Making a Pear Desktop Application

This guide demonstrates how to build a peer-to-peer chat application.

It continues where Starting a Pear Desktop Project left off.

Build with Pear - Episode 01: Developing with Pear

Step 1. HTML Structure and CSS Styles

The project folder should contain:

  • package.json

  • index.html

  • app.js

  • test/index.test.js

Start by defining the app's layout in index.html:

<!DOCTYPE html>
      pear-ctrl {
        margin-top: 9px;
        margin-left: 9px;
        position: absolute;
      pear-ctrl[data-platform="darwin"] { float: left; margin-top: 4px; }

      pear-ctrl:after {
        content: '';
        display: block;
        height: 1.8rem;
        position: fixed;
        z-index: -1;
        left: 0;
        top: 0;
        width: 100%;
        background-color: #B0D94413;
        filter: drop-shadow(2px 10px 6px #888);

      button, input {
        all: unset;
        border: 1px ridge #B0D944;
        background: #000;
        color: #B0D944;
        padding: .45rem;
        font-family: monospace;
        font-size: 1rem;
        line-height: 1rem;

      body {
        background-color: #001601;
        font-family: monospace;
        margin: 0;
        padding: 0;

      main {
        display: flex;
        height: 100vh;
        color: white;
        justify-content: center;
        margin: 0;
        padding: 0;

      .hidden {
        display: none !important;

      #or {
        margin: 1.5rem auto;

      #setup {
        display: flex;
        flex-direction: column;
        align-items: center;
        justify-content: center;

      #loading {
        align-self: center;

      #chat {
        display: flex;
        flex-direction: column;
        width: 100vw;
        padding: .75rem;

      #header {
        margin-top: 2.2rem;
        margin-bottom: 0.75rem;

      #details {
        display: flex;
        justify-content: space-between;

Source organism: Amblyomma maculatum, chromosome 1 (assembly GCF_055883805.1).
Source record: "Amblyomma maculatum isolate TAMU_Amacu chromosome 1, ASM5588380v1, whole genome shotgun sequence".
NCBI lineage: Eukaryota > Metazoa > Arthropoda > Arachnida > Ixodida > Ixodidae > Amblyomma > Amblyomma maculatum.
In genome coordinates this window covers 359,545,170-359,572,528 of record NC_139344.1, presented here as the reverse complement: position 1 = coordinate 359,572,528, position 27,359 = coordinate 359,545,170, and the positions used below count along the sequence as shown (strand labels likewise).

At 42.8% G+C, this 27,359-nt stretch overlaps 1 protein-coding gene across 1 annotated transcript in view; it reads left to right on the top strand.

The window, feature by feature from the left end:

#messages {
        flex: 1;
        font-family: 'Courier New', Courier, monospace;
        overflow-y: scroll;

      #message-form {
        display: flex;

      #message {
        flex: 1;
    <script type='module' src='./app.js'></script>
      <div id="setup">
          <button id="create-chat-room">Create</button>
        <div id="or">
          - or -
        <form id="join-form">
          <button type="submit" id="join-chat-room">Join</button>
          <input required id="join-chat-room-topic" type="text" placeholder="Chat room Topic" />
      <div id="loading" class="hidden">Loading ...</div>
      <div id="chat" class="hidden">
        <div id="header">
          <div id="details">
              Topic: <span id="chat-room-topic"></span>
              Peers: <span id="peers-count">0</span>
        <div id="messages"></div>
        <form id="message-form">
          <input id="message" type="text" />
          <input type="submit" value="Send" />

Running pear dev should show

Step 2. Module dependencies

Note: Close the app before installing dependencies. If dependencies are installed while the app is running, an error is thrown.

The app uses these modules:

Install the dependencies with:

npm install hyperswarm hypercore-crypto b4a

Step 3. JavaScript

Replace app.js with

/* global Pear */
import Hyperswarm from 'hyperswarm'   // Module for P2P networking and connecting peers
import crypto from 'hypercore-crypto' // Cryptographic functions for generating the key in app
import b4a from 'b4a'                 // Module for buffer-to-string and vice-versa conversions 
const { teardown } = Pear             // Cleanup function

const swarm = new Hyperswarm()

// Unannounce the public key before exiting the process
// (This is not a requirement, but it helps avoid DHT pollution)
teardown(() => swarm.destroy())